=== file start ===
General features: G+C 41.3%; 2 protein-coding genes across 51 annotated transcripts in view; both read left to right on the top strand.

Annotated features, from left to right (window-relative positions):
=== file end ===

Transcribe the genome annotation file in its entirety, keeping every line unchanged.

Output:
General features: G+C 41.3%; 2 protein-coding genes across 51 annotated transcripts in view; both read left to right on the top strand.

Annotated features, from left to right (window-relative positions):